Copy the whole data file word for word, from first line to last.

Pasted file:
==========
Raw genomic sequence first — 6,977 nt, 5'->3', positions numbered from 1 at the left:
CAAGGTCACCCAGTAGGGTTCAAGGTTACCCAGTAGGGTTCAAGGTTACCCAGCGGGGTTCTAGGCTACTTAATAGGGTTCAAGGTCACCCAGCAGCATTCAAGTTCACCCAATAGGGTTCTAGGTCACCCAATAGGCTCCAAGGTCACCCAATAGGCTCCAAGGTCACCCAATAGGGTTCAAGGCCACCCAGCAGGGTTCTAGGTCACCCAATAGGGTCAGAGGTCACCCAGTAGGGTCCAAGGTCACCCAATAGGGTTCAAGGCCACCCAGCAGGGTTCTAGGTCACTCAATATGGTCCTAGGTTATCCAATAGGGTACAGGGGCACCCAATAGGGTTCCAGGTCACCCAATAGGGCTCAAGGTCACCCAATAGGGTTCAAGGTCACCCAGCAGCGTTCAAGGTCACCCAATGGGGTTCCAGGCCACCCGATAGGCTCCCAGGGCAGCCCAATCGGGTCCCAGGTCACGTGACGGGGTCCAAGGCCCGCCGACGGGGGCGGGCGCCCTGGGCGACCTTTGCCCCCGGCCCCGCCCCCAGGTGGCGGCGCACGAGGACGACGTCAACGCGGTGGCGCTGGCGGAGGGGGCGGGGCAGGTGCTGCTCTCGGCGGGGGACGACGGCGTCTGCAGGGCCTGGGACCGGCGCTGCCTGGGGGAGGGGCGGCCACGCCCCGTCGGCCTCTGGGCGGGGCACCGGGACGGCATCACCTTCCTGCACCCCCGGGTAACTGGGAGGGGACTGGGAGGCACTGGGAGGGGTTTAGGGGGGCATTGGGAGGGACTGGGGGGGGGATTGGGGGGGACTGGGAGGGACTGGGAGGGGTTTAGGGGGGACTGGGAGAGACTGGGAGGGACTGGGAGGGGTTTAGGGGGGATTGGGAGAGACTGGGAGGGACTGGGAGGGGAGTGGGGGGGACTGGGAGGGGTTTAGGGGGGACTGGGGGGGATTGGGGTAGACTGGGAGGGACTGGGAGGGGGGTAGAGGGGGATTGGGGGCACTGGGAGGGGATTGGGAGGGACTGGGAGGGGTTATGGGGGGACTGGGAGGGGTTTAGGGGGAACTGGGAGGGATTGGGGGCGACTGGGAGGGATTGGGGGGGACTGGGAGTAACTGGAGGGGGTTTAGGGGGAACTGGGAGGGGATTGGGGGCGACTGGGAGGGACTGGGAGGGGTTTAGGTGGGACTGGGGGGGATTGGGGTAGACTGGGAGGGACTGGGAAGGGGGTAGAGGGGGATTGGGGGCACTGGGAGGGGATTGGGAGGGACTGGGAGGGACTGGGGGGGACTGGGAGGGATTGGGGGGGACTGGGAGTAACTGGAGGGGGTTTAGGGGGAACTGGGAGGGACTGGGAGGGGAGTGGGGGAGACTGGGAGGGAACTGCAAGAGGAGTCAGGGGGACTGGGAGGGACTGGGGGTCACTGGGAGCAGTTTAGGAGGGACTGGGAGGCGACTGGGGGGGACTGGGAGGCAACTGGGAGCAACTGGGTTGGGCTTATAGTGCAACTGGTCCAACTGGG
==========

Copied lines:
Raw genomic sequence first — 6,977 nt, 5'->3', positions numbered from 1 at the left:
CAAGGTCACCCAGTAGGGTTCAAGGTTACCCAGTAGGGTTCAAGGTTACCCAGCGGGGTTCTAGGCTACTTAATAGGGTTCAAGGTCACCCAGCAGCATTCAAGTTCACCCAATAGGGTTCTAGGTCACCCAATAGGCTCCAAGGTCACCCAATAGGCTCCAAGGTCACCCAATAGGGTTCAAGGCCACCCAGCAGGGTTCTAGGTCACCCAATAGGGTCAGAGGTCACCCAGTAGGGTCCAAGGTCACCCAATAGGGTTCAAGGCCACCCAGCAGGGTTCTAGGTCACTCAATATGGTCCTAGGTTATCCAATAGGGTACAGGGGCACCCAATAGGGTTCCAGGTCACCCAATAGGGCTCAAGGTCACCCAATAGGGTTCAAGGTCACCCAGCAGCGTTCAAGGTCACCCAATGGGGTTCCAGGCCACCCGATAGGCTCCCAGGGCAGCCCAATCGGGTCCCAGGTCACGTGACGGGGTCCAAGGCCCGCCGACGGGGGCGGGCGCCCTGGGCGACCTTTGCCCCCGGCCCCGCCCCCAGGTGGCGGCGCACGAGGACGACGTCAACGCGGTGGCGCTGGCGGAGGGGGCGGGGCAGGTGCTGCTCTCGGCGGGGGACGACGGCGTCTGCAGGGCCTGGGACCGGCGCTGCCTGGGGGAGGGGCGGCCACGCCCCGTCGGCCTCTGGGCGGGGCACCGGGACGGCATCACCTTCCTGCACCCCCGGGTAACTGGGAGGGGACTGGGAGGCACTGGGAGGGGTTTAGGGGGGCATTGGGAGGGACTGGGGGGGGGATTGGGGGGGACTGGGAGGGACTGGGAGGGGTTTAGGGGGGACTGGGAGAGACTGGGAGGGACTGGGAGGGGTTTAGGGGGGATTGGGAGAGACTGGGAGGGACTGGGAGGGGAGTGGGGGGGACTGGGAGGGGTTTAGGGGGGACTGGGGGGGATTGGGGTAGACTGGGAGGGACTGGGAGGGGGGTAGAGGGGGATTGGGGGCACTGGGAGGGGATTGGGAGGGACTGGGAGGGGTTATGGGGGGACTGGGAGGGGTTTAGGGGGAACTGGGAGGGATTGGGGGCGACTGGGAGGGATTGGGGGGGACTGGGAGTAACTGGAGGGGGTTTAGGGGGAACTGGGAGGGGATTGGGGGCGACTGGGAGGGACTGGGAGGGGTTTAGGTGGGACTGGGGGGGATTGGGGTAGACTGGGAGGGACTGGGAAGGGGGTAGAGGGGGATTGGGGGCACTGGGAGGGGATTGGGAGGGACTGGGAGGGACTGGGGGGGACTGGGAGGGATTGGGGGGGACTGGGAGTAACTGGAGGGGGTTTAGGGGGAACTGGGAGGGACTGGGAGGGGAGTGGGGGAGACTGGGAGGGAACTGCAAGAGGAGTCAGGGGGACTGGGAGGGACTGGGGGTCACTGGGAGCAGTTTAGGAGGGACTGGGAGGCGACTGGGGGGGACTGGGAGGCAACTGGGAGCAACTGGGTTGGGCTTATAGTGCAACTGGTCCAACTGGG